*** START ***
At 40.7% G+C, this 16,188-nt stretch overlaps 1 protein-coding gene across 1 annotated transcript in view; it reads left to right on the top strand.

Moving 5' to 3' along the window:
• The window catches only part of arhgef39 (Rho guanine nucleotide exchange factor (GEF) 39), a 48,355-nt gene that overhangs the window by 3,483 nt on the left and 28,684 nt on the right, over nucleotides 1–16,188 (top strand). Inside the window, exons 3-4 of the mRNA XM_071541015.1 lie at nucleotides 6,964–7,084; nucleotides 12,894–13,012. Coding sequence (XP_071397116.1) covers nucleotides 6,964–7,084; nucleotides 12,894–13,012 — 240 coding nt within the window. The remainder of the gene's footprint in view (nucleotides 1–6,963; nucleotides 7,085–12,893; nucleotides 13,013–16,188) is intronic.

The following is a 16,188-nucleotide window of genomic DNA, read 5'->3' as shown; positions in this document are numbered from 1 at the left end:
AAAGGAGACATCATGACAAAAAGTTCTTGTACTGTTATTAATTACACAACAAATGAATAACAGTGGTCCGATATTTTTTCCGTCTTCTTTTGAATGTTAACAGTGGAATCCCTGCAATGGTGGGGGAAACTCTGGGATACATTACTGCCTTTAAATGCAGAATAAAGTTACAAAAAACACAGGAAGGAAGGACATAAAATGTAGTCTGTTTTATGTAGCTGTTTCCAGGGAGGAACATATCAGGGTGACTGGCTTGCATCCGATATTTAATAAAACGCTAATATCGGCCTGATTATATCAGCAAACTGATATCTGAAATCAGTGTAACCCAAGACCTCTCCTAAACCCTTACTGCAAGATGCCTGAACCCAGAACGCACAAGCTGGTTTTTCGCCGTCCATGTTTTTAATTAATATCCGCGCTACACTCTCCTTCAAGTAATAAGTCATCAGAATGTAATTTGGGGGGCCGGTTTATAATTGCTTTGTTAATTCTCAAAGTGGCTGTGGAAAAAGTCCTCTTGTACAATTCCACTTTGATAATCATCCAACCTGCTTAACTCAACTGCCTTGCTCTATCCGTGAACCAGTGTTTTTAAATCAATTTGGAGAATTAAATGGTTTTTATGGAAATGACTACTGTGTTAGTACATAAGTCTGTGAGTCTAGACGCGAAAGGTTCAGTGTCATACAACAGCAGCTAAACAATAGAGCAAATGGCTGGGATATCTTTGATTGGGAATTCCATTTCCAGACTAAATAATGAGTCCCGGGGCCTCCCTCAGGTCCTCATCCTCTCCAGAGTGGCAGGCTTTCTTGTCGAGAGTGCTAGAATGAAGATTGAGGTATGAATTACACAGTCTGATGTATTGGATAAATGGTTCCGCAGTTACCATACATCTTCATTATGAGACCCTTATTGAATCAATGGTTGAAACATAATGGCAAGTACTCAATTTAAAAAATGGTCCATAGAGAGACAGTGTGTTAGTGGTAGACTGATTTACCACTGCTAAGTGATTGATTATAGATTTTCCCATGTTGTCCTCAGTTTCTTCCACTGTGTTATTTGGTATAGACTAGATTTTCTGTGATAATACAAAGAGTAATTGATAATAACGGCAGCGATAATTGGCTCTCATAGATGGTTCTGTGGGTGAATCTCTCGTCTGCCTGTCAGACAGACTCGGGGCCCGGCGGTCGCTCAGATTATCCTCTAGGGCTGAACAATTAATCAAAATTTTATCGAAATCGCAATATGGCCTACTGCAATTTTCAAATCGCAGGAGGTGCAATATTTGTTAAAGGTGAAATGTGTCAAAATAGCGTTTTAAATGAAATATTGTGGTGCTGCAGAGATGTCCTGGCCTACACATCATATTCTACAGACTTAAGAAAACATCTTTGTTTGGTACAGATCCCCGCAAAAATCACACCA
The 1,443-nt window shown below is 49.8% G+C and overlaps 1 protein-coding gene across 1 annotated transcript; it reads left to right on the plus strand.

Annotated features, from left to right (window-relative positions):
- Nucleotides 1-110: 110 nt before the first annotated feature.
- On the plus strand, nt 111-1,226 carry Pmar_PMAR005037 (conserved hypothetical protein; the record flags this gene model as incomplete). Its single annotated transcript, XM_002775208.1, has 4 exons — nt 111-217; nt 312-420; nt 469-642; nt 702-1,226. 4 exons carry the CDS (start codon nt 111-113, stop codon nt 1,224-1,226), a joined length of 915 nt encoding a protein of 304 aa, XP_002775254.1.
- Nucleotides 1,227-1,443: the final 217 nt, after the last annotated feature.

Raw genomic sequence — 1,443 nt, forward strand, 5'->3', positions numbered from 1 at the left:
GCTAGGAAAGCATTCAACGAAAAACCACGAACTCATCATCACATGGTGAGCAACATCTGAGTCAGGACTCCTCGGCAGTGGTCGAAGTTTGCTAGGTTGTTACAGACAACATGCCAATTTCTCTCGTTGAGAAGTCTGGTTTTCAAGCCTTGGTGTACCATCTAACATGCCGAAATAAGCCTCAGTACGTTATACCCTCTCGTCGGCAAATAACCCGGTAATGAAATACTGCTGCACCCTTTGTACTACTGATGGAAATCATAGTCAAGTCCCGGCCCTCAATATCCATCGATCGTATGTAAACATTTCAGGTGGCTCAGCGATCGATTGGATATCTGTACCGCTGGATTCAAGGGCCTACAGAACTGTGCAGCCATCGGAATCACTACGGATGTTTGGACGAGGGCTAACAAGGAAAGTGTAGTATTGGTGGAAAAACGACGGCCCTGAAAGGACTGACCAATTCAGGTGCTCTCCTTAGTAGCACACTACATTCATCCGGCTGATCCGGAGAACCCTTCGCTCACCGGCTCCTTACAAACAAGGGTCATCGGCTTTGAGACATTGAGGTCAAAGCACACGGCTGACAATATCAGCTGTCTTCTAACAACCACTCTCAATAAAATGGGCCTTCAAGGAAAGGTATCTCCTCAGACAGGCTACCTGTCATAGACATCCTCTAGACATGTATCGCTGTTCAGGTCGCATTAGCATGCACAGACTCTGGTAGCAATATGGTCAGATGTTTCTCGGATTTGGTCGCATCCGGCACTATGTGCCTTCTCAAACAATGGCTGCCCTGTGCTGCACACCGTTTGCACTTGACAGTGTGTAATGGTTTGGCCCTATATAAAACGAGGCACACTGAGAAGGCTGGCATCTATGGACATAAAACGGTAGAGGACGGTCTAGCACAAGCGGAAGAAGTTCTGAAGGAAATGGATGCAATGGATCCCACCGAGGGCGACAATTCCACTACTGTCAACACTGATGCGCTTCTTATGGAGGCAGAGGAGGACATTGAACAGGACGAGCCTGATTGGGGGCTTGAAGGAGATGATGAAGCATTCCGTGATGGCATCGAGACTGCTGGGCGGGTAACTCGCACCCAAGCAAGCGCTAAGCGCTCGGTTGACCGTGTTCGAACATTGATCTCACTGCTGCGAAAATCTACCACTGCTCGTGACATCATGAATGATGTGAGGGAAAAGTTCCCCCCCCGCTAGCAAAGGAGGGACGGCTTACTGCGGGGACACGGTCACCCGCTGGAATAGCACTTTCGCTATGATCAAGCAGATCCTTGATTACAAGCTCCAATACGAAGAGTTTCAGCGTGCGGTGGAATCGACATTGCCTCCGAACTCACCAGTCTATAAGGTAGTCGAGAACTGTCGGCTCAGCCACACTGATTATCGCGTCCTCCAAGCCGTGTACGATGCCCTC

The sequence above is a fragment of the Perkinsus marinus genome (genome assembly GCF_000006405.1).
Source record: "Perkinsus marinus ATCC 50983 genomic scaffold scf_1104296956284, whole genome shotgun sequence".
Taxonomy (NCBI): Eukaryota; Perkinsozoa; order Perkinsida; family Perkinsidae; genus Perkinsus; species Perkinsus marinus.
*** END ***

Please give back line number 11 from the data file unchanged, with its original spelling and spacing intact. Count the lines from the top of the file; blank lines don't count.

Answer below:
Raw genomic sequence — 1,443 nt, forward strand, 5'->3', positions numbered from 1 at the left: